Stable carbon and nitrogen isotope ratio profiling of sperm whale teeth reveals ontogenetic movements and trophic ecology

Sonia Mendes, Jason Newton, Robert J. Reid, Alain F. Zuur, Graham J. Pierce

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70 Citations (Scopus)


Teeth from male sperm whales (Physeter macrocephalus) stranded in the North-eastern Atlantic were used to determine whether chronological profiles of stable isotope ratios of C (delta C-13) and N (delta N-15) across dentine growth layers could be used to detect known ontogenetic benchmarks in movements and trophic ecology. Profiles showed a general decrease in delta C-13 (median = 1.91 parts per thousand) and an increase in delta N-15 (median = 2.42 parts per thousand.) with age. A marked decline in delta C-13 occurred for all 11 teeth around 9-10 years and again for six individuals around 20 years. After the early twenties the delta C-13 continued to decline with age for all teeth. These results are consistent with males segregating from natal groups in low latitudes with the onset of puberty between 4 and 15 years and gradually dispersing pole-ward into C-13-depleted temperate waters. Penetration into further depleted, productive high latitudes after the age of 20 might facilitate the spurt of accelerated growth rate observed around this age. Breeding migrations back to lower latitudes were not reflected in the delta C-13 profiles possibly due to being short compared to the time spent feeding in high latitudes. The timings of marked isotopic change in the delta N-15 profiles reflect those of the delta C-13 profiles, suggesting a link between dietary changes and movements. The observed increase in delta N-15 with age is likely to be caused by a trophic level increase as males grow in size, probably feeding on larger prey. An additional explanation could be that, in the higher latitudes of the North Atlantic, the main prey source is the high trophic level squid Gonatus fabricii. Also, the lower latitudes from where males disperse are depleted in basal N-15. Profiles of delta C-13 and delta N-15 in sperm whale teeth gathered from different regions, sexes, and periods in time, could provide a unique way to understand the ecology of this species across different oceans.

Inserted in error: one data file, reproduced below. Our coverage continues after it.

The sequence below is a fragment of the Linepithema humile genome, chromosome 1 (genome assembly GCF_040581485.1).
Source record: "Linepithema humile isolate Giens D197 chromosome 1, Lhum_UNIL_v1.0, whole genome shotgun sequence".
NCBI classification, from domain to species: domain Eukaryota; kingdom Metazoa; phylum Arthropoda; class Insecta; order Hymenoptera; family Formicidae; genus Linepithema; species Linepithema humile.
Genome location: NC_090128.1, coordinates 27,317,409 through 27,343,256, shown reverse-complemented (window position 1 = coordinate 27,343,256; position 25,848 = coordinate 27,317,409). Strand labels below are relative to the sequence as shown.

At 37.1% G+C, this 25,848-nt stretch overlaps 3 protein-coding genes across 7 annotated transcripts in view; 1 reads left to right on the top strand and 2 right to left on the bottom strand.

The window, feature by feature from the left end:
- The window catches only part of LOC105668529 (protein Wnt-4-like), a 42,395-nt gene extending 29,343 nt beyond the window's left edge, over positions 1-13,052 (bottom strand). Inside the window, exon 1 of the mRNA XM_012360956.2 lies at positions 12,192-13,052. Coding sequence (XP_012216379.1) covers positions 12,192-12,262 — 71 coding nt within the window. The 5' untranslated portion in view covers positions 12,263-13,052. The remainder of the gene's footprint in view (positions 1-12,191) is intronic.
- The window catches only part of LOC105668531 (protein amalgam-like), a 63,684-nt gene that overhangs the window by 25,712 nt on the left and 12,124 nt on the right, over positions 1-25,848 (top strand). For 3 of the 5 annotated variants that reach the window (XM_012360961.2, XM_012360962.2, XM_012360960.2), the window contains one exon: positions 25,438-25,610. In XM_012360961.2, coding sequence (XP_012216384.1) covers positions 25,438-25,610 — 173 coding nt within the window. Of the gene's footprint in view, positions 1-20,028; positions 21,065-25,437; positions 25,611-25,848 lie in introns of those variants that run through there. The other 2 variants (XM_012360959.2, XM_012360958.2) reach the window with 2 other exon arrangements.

Original languageEnglish
Pages (from-to)605-615
Number of pages11
Issue number4
Publication statusPublished - 2007


  • dentine
  • dietary history
  • migration
  • Physeter macrocephalus
  • stable isotopes
  • Physeter-Macrocephalus
  • community structure
  • delta-N-15 values
  • lipid extraction
  • marine mammals
  • bone-collagen
  • fish-tissues
  • diet
  • sea
  • Northern


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